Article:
Have you met the Jerusalem artichoke (also known as sunchoke or sunroot) before? It may look like a small dirty potato to you, but it is in fact a delicious little root, who despite its name not is related with Jerusalem nor with the Artichoke – but with the Sunflower. It is actually kind of a funny story:
As I mentioned, the Jerusalem artichoke is a root. Its flowers look kind of similar to sunflowers, which isn’t strange since they actually come from the same family. The Italian word for sunflower is Girasole, which literally means turn to the sun. And here comes the funny part. Somewhere along the line the name Girasole got misinterpreted for Jerusalem (when you come to think about it, they actually sound kind of similar). And to make things even more confusing, a French explorer that sent some samples back home, noted that its taste was similar to artichokes. And somehow, 400 years later, this root is still called Jerusalem Artichoke, a name that has little to do with its origin. The ironic thing is that the Native Americans – who first discovered this root – called it sunroot. The perfect name for a root from the sunflower family. So, what do you say, shouldn’t we do as the Native Americans and just call it Sunroot?
What is so great with sunroots is that they are very nutritious. They are a good source of iron and they don’t contain regular starch, like potatoes for example do. They dissolve easily when boiled and have a sweet and a nutty taste, which makes them the perfect soup vegetables. A lot of sunroot soup recipes call for heavy cream, we left it out to make it lighter, and also because the vegetables alone are enough to make this soup creamy.
What is not so great with the sunroots is that they often are pretty small and come in very strange shapes, which makes it a hassle peeling them. But believe me, they are worth it.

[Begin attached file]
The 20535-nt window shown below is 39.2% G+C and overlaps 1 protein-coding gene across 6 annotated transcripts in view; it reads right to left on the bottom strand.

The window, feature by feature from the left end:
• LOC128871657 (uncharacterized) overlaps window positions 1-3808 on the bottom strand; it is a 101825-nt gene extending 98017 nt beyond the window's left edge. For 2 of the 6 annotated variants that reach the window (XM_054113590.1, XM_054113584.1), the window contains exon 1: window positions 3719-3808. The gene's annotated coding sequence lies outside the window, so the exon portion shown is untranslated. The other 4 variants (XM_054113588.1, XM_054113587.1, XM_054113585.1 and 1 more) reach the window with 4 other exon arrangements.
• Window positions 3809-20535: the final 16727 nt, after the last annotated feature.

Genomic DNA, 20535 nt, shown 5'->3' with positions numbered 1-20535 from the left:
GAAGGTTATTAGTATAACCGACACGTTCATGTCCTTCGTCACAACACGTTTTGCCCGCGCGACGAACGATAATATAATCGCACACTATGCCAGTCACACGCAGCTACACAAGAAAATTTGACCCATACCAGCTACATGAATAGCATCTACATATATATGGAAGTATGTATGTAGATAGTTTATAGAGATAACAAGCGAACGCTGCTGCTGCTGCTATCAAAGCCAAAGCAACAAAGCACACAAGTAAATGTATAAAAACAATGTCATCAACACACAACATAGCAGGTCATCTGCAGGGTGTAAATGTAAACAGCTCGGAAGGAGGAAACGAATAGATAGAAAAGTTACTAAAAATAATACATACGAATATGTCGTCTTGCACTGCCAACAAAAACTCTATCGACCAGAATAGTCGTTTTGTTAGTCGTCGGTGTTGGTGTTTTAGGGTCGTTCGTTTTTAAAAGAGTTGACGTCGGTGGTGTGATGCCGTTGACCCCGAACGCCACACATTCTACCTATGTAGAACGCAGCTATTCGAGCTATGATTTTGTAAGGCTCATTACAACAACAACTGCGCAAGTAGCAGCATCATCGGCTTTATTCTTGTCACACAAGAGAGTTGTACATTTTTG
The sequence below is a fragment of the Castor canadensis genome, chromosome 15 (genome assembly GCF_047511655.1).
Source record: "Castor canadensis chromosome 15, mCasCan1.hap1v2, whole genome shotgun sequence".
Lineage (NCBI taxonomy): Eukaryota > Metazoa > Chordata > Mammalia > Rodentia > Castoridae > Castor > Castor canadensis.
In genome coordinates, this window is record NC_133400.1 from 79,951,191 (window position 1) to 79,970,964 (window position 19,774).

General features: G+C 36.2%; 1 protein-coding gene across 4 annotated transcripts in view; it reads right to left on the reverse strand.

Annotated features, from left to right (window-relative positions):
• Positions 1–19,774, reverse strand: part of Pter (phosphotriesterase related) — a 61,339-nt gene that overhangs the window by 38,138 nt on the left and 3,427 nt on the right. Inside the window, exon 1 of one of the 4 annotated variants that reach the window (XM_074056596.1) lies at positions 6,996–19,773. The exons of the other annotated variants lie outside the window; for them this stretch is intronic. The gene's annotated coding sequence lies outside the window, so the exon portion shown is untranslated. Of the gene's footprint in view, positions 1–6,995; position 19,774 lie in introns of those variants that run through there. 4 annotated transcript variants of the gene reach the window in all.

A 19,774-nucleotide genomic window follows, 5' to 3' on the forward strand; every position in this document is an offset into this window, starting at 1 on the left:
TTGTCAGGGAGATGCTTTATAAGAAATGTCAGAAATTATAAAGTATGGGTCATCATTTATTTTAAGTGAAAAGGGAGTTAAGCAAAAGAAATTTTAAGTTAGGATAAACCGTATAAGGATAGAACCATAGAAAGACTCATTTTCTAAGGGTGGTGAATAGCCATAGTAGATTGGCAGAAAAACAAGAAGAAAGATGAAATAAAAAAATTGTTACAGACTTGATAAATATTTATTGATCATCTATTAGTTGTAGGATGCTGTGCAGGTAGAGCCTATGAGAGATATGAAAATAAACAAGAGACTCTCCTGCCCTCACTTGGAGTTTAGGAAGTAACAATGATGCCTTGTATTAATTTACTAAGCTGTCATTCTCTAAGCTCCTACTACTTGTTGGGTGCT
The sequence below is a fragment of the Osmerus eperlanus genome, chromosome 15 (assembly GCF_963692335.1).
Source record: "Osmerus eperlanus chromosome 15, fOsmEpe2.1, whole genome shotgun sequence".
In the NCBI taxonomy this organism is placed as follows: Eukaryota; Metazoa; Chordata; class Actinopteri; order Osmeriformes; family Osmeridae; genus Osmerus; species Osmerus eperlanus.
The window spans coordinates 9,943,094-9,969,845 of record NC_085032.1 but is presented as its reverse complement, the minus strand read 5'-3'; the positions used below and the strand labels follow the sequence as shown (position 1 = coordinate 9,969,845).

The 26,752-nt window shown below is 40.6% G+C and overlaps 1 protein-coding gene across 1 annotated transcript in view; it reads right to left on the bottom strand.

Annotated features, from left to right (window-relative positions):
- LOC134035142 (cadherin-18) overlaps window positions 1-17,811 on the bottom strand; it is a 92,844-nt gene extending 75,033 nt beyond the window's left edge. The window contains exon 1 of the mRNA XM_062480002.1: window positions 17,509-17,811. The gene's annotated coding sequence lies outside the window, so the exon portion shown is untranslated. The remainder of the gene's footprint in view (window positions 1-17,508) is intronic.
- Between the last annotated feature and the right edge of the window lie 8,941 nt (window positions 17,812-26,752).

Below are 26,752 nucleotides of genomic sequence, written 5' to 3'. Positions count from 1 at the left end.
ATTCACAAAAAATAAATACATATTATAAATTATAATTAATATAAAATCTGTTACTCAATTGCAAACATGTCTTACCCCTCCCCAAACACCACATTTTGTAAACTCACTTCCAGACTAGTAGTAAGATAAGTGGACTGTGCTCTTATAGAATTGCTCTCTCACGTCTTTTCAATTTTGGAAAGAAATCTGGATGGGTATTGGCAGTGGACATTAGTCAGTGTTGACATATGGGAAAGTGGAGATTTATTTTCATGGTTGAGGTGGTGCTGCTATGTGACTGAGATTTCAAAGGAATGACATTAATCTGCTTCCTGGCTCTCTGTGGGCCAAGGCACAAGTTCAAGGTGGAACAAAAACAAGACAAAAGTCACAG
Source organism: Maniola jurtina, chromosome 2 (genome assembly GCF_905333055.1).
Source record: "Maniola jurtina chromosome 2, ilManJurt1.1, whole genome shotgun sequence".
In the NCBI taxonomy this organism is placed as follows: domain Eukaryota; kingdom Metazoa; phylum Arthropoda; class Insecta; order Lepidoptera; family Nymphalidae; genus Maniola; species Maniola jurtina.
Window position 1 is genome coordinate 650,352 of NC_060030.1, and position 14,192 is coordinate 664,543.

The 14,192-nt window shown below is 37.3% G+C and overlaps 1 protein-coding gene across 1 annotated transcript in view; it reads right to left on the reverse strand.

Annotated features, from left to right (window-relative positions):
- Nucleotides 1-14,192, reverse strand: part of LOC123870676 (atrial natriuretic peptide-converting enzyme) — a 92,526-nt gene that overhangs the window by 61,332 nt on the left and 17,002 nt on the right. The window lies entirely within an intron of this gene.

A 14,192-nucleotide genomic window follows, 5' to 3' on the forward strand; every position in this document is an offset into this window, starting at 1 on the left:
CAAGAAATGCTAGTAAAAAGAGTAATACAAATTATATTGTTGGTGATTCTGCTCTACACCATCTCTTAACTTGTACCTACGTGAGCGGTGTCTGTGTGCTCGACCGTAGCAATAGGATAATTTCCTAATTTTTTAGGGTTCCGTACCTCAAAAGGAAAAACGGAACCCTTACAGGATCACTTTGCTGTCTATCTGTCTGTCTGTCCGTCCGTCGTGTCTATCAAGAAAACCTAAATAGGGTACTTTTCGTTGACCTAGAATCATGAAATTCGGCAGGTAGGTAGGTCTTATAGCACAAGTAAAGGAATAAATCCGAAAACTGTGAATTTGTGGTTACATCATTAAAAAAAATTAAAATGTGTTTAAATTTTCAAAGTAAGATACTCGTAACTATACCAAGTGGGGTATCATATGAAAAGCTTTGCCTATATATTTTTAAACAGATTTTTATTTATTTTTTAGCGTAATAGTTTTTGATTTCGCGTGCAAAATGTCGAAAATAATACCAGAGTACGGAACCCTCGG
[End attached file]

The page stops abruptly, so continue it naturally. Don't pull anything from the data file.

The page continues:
Green Tea Infused Sunroot Soup
We used green tea instead of broth in this soup. The flavors from the tea really works good together with the sunroot. Tea infusion is a fun way to experiment with new flavors in your standard soups. If you are in to it, you could also add some white wine to this recipe.
2 pounds (around 1 kg) sunroots, sunchoke or jerusalem artichoke
1 leek, chopped
3 cloves garlic, chopped
6 cups of steeped green tea (we used sencha tea)
1 large lemon, juice
2 tbsp fresh rosemary, chopped
salt & pepper
1/2 fennel bulb, thinly sliced
Start by peeling the sunroots (or bribe someone to peal them for you). As soon as they are peeled, put them in a large bowl with cold water (and a squeeze of lemon in it), this prevents them to turn dark. Pick up the peeled sunroots from the water and chop them into 1-inch pieces. Put a big pot on medium heat on the stove. Saute the leek, garlic and the sunroots for a couple of minutes. Add the lemon juice, the chopped rosemary, salt and pepper and about two thirds of the green tea. As soon as it starts boiling, turn down the heat to low, and let it simmer for about 30 minutes. Take the soup off the stove and blend it. If the soup feels too thick, add the rest of the green tea and let it simmer for two minutes more. Taste it, add more spices and lemon juice if needed. Serve with a dash of olive oil, fresh rosemary and some thin slices of fennel. Enjoy!
Photos by: Johanna Frenkel